Also, for the IGF initiatives, we have a bunch of regional initiatives as well. We have at least three Regional IGFs in the AfriNIC region. We have the West African, we have the East African and we have the South African forums, which are all regional forums. We have also a bunch of national forums and for a link of other national and regional forums, you can see the link down there. I visited it before I did my presentation and I saw there was the Japan national IGF and there is also the Asia Pacific Regional IGF amongst the list. I don't know if it's updated with all of the Regional IGFs in Asia Pacific or not.
Also in the AfriNIC region, this is the second time that we are hosting a global IGF meeting. The first was in November 2009, which was held in Sharm El Sheikh, Egypt, and the overall theme of that was Internet governance creating opportunities for all. This year, again, we have the second time to host an IGF meeting which will be held in September in Kenya, Nairobi, with the title and theme of "Internet as a catalyst for change, access development, freedoms and innovation".
So we would like to invite you all to come to the AfriNIC region and participate at the IGF meeting.
This is the local host website for the IGF.
Quickly, the NRO has a bunch of workshops that it's proposed for the IGF and that will be held during the meeting. The NRO is the Number Resource Organisation that has the five RIRs collaborating together and working together. The three workshops we have proposed are: enhancing and understanding, facilitating Internet governance through openness and transparency; we also have a workshop on Internet resource certification; and also another workshop on IPv6. You can find the links to read more about them on the presentation.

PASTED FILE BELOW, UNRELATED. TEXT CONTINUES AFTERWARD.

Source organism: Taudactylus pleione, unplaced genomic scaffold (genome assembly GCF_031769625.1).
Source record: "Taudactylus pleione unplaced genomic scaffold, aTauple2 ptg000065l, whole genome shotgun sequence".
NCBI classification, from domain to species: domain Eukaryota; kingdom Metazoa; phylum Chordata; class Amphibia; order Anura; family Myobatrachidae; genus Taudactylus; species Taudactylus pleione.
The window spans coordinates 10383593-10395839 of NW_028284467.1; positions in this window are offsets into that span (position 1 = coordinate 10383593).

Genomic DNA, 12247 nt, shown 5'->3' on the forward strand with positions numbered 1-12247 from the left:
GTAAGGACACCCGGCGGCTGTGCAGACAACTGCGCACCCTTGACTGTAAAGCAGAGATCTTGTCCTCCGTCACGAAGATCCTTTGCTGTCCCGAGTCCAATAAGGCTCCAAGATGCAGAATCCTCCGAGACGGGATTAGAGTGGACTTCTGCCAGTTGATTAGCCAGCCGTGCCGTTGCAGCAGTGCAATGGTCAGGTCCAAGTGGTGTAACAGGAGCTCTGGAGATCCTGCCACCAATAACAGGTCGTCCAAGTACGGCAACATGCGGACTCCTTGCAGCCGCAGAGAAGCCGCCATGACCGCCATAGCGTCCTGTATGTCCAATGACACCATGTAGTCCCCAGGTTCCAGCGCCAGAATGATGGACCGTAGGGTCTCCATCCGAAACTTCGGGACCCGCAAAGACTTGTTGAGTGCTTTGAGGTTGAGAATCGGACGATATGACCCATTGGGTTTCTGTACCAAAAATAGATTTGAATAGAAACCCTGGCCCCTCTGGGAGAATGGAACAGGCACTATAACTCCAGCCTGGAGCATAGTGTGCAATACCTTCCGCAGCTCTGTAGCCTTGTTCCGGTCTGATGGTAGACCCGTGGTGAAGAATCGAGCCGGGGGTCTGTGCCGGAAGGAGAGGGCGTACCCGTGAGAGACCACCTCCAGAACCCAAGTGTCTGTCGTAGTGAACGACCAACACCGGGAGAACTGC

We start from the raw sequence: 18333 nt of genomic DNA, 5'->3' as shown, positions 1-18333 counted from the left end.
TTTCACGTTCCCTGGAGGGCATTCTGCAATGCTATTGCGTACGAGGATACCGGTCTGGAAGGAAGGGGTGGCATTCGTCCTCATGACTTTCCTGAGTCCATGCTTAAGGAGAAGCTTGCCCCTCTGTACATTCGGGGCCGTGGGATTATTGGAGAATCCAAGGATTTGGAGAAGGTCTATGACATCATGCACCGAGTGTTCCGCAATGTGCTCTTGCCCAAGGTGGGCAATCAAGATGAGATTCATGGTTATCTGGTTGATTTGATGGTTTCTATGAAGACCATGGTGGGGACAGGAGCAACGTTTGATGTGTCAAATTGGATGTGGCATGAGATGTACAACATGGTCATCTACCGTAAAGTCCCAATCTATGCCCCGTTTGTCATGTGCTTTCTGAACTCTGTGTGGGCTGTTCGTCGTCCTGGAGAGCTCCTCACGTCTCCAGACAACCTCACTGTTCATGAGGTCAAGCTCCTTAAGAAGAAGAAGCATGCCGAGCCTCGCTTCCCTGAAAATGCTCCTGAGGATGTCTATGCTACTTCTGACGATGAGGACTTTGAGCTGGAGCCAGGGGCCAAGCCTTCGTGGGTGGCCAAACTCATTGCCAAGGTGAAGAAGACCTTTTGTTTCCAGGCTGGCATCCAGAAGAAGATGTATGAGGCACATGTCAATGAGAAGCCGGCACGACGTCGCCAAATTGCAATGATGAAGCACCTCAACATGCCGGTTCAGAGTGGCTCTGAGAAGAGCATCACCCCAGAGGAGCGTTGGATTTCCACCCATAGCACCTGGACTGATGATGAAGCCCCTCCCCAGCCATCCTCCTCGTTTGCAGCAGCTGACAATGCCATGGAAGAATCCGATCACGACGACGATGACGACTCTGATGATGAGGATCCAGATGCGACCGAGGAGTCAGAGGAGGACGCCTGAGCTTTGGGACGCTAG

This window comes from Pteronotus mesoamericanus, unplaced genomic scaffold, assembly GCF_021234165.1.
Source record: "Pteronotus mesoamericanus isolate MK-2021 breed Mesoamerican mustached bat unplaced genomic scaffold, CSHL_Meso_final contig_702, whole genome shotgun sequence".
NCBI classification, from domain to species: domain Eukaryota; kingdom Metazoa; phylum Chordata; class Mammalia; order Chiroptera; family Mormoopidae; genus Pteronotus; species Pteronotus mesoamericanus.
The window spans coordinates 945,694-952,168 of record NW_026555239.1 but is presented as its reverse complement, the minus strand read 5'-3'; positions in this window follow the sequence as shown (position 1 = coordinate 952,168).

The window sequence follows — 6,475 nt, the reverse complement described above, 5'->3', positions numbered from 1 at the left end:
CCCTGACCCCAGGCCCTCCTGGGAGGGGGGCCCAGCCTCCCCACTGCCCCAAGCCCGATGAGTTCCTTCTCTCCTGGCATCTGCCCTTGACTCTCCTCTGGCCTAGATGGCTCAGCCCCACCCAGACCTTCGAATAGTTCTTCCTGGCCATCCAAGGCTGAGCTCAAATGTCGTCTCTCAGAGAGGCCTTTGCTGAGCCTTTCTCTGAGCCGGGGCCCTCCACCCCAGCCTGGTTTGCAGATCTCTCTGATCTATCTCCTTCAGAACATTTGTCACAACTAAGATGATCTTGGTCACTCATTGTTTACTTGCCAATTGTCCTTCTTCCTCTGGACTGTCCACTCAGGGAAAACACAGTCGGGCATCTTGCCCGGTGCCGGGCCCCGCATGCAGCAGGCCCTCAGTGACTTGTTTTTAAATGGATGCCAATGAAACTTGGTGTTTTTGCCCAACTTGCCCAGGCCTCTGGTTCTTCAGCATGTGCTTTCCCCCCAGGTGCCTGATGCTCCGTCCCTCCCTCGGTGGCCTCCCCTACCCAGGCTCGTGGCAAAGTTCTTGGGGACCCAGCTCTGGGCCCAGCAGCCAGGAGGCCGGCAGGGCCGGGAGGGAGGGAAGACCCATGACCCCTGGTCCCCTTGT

AfriNIC in particular has three workshops which work along the three main themes that I discussed earlier, because we already have an IPv6 workshop through the NRO, we did the interconnecting Africa, because for so long, Africa has been fighting for access issues and now with the fibre cables locking in, now it's evolved to the second level, which is trying to interconnect the countries and trying to get access all over Africa.